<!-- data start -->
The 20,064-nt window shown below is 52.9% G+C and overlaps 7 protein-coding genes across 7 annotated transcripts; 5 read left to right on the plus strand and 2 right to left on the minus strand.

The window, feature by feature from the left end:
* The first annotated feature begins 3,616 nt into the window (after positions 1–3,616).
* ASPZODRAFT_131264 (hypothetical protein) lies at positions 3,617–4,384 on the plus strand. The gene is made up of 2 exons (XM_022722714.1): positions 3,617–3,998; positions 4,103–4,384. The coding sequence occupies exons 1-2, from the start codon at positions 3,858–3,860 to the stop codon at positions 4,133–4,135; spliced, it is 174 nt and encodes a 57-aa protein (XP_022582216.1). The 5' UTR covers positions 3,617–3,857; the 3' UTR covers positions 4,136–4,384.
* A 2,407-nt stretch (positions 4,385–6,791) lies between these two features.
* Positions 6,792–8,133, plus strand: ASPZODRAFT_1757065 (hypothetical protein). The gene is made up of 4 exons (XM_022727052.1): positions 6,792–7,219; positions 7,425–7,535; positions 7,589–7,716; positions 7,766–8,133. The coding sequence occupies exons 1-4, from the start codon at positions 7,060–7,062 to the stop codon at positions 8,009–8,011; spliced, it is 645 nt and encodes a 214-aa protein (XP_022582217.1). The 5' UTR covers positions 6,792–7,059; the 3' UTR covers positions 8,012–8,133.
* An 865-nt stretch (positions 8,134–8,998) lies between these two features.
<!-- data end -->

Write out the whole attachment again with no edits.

The 20,064-nt window shown below is 52.9% G+C and overlaps 7 protein-coding genes across 7 annotated transcripts; 5 read left to right on the plus strand and 2 right to left on the minus strand.

The window, feature by feature from the left end:
* The first annotated feature begins 3,616 nt into the window (after positions 1–3,616).
* ASPZODRAFT_131264 (hypothetical protein) lies at positions 3,617–4,384 on the plus strand. The gene is made up of 2 exons (XM_022722714.1): positions 3,617–3,998; positions 4,103–4,384. The coding sequence occupies exons 1-2, from the start codon at positions 3,858–3,860 to the stop codon at positions 4,133–4,135; spliced, it is 174 nt and encodes a 57-aa protein (XP_022582216.1). The 5' UTR covers positions 3,617–3,857; the 3' UTR covers positions 4,136–4,384.
* A 2,407-nt stretch (positions 4,385–6,791) lies between these two features.
* Positions 6,792–8,133, plus strand: ASPZODRAFT_1757065 (hypothetical protein). The gene is made up of 4 exons (XM_022727052.1): positions 6,792–7,219; positions 7,425–7,535; positions 7,589–7,716; positions 7,766–8,133. The coding sequence occupies exons 1-4, from the start codon at positions 7,060–7,062 to the stop codon at positions 8,009–8,011; spliced, it is 645 nt and encodes a 214-aa protein (XP_022582217.1). The 5' UTR covers positions 6,792–7,059; the 3' UTR covers positions 8,012–8,133.
* An 865-nt stretch (positions 8,134–8,998) lies between these two features.